|1st Death Anniversary Jan. 5
by a leading International
Lawyer, President of the International Law Association, Mr. Desmond Fernando.
Kumar received his early education at Kings College, London and Cambridge where he did his Post-graduate studies. He was then called to the English Bar by Lincolns Inn, London. On his return to Sri Lanka he was enrolled as an Advocate of the Supreme Court.
Kumar was the only son of the late G. G. Ponnambalam, Q.C., the foremost Tamil Leader of his time. G. G. Ponnambalam was one of Sri Lankas most brilliant orator and was both a Member of the State Council prior to independence and subsequently a Member of Parliament. And for sometime from his Party, the All Ceylon Tamil Congress, he then joined the Government. He was Minister of Industries in the 1950s. During the time of the Dudley Senanayake Government in 1965 he led the Sri Lankan delegation to the United Nations. Kumars father was also the leading Criminal Lawyer of his time.
I came to know Kumar well in the 1970s. We were both founder members of the Civil Rights Movement. Kumar was deeply connected with Human Rights. He attended the Civil Rights Movement meetings regularly and made useful and well thought of contributions. In those early days of the Civil Rights Movement the victims of the Human Rights violations were Sinhala youths and Kumar would appear without a fee in cases where Sinhala youths have been charged. One of his early victories was a difficult case where a police Officer had been killed after a demonstration outside the U.S. Embassy because of a well known Dharmasekara case. It was a complicated case and Kumar conducted it in Sinhala with his usual ability and tolerance and won. He strongly opposed the Criminal Justice Commission as being a violation of the Rule of Law and the right to a fair trial. He also realised that it was a bad precedent provided by the two parallel systems of Justice. A precedent that could be followed in the Prevention of Terrorism Act.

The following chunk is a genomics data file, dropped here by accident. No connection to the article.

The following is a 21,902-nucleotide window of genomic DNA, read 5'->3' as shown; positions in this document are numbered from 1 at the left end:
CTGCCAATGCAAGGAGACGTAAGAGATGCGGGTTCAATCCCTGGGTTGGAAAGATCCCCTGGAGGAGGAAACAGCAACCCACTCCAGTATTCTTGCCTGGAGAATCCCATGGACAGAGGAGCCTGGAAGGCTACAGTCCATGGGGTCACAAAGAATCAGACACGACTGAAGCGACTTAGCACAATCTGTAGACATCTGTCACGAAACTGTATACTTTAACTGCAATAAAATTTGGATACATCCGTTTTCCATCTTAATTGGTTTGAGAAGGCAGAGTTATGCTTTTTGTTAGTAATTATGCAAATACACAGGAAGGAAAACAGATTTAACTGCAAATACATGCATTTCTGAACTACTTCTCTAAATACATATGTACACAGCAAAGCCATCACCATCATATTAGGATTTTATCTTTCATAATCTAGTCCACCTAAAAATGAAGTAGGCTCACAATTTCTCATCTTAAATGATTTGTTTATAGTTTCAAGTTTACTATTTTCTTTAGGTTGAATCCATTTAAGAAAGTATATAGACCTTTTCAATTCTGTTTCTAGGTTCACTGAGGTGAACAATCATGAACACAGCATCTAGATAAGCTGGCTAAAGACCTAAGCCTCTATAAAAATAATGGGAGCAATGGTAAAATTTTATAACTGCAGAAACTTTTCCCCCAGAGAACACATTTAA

From 1978 to 1998 I was the Secretary of the Civil Rights Movement and Bishop Lakshman Wickremasinghe was its Chairman. At these meetings a statement was made and Kumar wanted the statement to be made in stronger language. But Bishop Lakshman Wickremasinghe said, No No Kumar we would like to have some moderate language and smiling he gave into and said it is very well my Lord.
He was a strong opponent of the 1982 Referendum. He expressed his opposition in his usual strong language. Kumar had a particular standard of the Civil Rights Movement during the referendum i.e. in 1982. He had become the Leader of the All Ceylon Tamil Congress. His party was represented in an alliance with political parties that opposed the Referendum. The Civil Rights Movement view was that the issue should be fought on the basis of the principle of regular election alone leaving aside political issues. Kumar who regularly attended Civil Rights Movement meetings was also a strategy on the Referendum. He was convinced that the approach of the Civil Rights Movement was the right one and in turn he was able to convince the group of parties with whom he was working to take the same view. Through Kumar they adopted the C.R.M. draft for the short leaflet why you should not vote for referendum which later became the basis of the country wide campaign of the no vote.